About the time I finished those, Mike walked into the kitchen holding three green tomatoes he found on the floor of the greenhouse. He told me there were tons (probably, literally) of green tomatoes in the greenhouse. They keep growing and growing and growing and producing more and more tomatoes. For whatever reason, they are no longer ripening. It was a weird year for the tomatoes. Anyway, all of that to say that my personal capacity for canning has worn a little thin for the season, and so canning yet more tomatoes doesn't sound appealing at all.
As I was telling one of my blogging friends just yesterday, I think I have processed over 100 pounds of tomatoes this year. I'm envious of those who have mothers, sisters, aunties, and daughters to help them. None of those folks exist in my world, and so it's me, and me alone, doing battle with the tomatoes. Nevertheless, I do believe I'll head out there sometime this week and grab myself some green tomatoes for green tomato salsa. Somehow I know I'll hate myself if I don't.
When the beets were safely out of the boiling water, we headed out to the wineries to pick up our shipments of wine. It was a little hazy in our area of the world yesterday. The clouds were one thing, but the air is also full of smoke from people burning leaves. Backyard burning is banned in the summer. Now that the rains have returned and things are less crispy, folks are burning all their accumulated yard debris. Nevertheless, I was able to get this picture while at the Sokol-Blosser winery.
When we got home, there were still a few hours left to work on my latest quilting project for our CSA farmers. All my veggies are top-stitched now, and this quilt is ready for quilting.
This one was a lot of fun to top-stitch. When I started stitching the carrot tops, I put on my stitch regulator and did some free motion machine embroidery. Carrot tops are sort of lacy, and so I attempted to make this one look lacy with my choice of fabric and some stitching. It doesn't show up very well in this image, but I'm happy with how it turned out anyway.
The free motion machine embroidery worked so well that I just left the stitch regulator on as I stitched the rest of the veggies and their roots. I gave the carrot some ridges and roots.
Garlic has a sort of fuzzy flower...
That image came from the Mountain Valley Growers website in the California Central Valley. I tried to duplicate how it looked in thread.
I gave the onion some (what?) veins and some roots.
Then I defined some cloves on the garlic and gave it some roots.
My favorite, however, is this beet green. I'm never sure I can translate what's in my head to needle and thread, but in this case, it turned out just the way I hoped it would.
I'd like to show you a picture of the whole thing, but as you can see, there's an obstacle in my path.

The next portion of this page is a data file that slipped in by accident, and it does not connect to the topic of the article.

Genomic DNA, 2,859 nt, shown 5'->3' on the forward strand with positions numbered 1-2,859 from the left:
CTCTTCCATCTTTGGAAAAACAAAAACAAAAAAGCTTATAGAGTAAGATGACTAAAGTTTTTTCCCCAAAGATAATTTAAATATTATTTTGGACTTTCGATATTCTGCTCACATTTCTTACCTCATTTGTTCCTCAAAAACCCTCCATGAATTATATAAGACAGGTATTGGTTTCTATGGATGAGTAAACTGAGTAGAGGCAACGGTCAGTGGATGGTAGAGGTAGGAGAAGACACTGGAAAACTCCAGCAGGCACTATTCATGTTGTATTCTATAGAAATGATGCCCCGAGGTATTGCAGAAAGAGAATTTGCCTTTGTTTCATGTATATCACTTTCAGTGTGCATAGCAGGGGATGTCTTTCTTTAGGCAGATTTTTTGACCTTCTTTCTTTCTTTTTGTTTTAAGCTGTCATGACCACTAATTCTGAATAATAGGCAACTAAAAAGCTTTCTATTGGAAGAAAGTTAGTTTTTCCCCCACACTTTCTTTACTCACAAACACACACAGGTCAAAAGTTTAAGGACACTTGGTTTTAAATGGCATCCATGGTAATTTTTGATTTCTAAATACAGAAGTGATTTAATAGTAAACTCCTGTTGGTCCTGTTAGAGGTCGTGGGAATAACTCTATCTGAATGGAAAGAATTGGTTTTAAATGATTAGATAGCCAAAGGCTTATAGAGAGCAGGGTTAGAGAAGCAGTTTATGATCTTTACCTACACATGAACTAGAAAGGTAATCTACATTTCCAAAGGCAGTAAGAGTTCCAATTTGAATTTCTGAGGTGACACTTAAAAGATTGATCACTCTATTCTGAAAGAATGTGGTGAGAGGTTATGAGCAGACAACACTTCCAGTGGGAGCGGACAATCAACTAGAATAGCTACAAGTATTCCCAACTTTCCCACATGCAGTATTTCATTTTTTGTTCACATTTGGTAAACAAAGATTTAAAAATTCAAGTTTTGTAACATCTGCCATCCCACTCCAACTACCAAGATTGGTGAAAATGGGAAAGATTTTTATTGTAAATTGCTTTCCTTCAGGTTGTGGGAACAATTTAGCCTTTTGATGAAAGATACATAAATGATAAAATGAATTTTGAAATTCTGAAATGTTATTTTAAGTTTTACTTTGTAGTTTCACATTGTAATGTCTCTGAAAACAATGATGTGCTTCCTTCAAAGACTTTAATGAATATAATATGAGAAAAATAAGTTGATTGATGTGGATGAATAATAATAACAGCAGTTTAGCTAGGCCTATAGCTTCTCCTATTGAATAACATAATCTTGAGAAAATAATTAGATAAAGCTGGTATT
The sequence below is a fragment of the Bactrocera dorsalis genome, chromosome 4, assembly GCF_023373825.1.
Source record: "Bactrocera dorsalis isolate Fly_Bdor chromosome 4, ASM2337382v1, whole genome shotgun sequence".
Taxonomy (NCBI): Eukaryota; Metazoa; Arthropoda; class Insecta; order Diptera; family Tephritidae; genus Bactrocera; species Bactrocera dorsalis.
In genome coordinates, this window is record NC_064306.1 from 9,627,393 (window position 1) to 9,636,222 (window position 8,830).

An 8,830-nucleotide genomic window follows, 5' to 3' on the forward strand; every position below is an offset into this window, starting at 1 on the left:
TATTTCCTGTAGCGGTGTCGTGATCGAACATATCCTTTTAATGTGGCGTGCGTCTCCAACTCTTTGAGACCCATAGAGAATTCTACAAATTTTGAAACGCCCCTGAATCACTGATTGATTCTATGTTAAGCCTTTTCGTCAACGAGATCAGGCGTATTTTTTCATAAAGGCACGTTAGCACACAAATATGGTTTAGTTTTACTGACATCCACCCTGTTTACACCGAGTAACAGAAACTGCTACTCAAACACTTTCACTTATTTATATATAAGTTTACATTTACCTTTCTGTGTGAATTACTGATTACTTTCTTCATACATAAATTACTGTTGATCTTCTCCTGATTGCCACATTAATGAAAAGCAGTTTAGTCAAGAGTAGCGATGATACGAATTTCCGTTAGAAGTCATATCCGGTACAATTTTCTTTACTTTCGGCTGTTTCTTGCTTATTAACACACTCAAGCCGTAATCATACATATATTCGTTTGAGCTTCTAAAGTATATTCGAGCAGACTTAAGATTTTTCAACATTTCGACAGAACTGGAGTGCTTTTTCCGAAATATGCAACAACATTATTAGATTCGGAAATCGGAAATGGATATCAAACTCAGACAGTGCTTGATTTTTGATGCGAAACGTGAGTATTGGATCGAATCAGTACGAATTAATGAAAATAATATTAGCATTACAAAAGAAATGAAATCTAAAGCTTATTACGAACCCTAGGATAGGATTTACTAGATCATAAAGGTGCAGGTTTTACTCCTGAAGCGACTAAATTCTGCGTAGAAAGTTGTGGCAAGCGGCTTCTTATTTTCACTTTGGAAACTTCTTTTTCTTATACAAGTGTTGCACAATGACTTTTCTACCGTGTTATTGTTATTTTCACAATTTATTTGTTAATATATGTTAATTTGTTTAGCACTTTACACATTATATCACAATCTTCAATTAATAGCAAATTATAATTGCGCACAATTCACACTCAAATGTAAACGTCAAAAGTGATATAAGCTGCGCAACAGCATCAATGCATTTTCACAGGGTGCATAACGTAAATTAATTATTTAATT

Okay. There we go.
When I perused my stash looking for a backing fabric, I stopped looking when I came to this tomato fabric. Poifect. It's been in my stash for years, and now it's day has come.
I'm not sure what to do about the binding yet, but I'm leaning toward green.
Today I need to catch up on some housework, and I'm going to try a cake recipe I saw in the NY Times the other day for Teddie's Apple Cake.
(Image source: Jim Wilson/NY Times)
I've made apple cakes in the past, but they always end up tasting like apple-flavored cakes to me. With those big chunks of apples pictured there, this one looks super good to me. I'll switch out the brown raisins for the golden ones. As I've said many times before, I don't like those rabbit oofies in my food. While we were out yesterday, we picked up some Granny Smith apples, and so now I'm itching to bake it.
Also, I'm fresh out of hand work, and so I truly am going to get busy on the next block for the Gingerbread Square quilt.
If there's time, I'll get to work on the next block for Lisa's quilt too...this one submitted by Teagan.
I've been studying this one for a while, and I think it's going to be a kind of stained glass applique block if I can pull it off. It's going to be tedious and tricky cutting the applique piece for the black lines on the butterfly, but I think it's the best way to accomplish it. I'll embroider the rest, including the antennae on the butterfly.
Big Bertha has been giving me trouble. A problem she's had from the very first time I turned her on has reared its ugly head and is making itself known in a way that can no longer be ignored. I'm hoping I can limp along with it until I get a couple more projects finished, and then I'll take it in for service when I go back to quilting on Eliza. And all of that to say that I'm going to sew the buttons on the Dream Machines quilt if I can keep the sewing machine operational.
My guild meeting is tonight. Our speaker is Suzi Parron who literally wrote the book on Barn Quilts.
Something to look forward to. So, there's lots on today's agenda. Time to get going.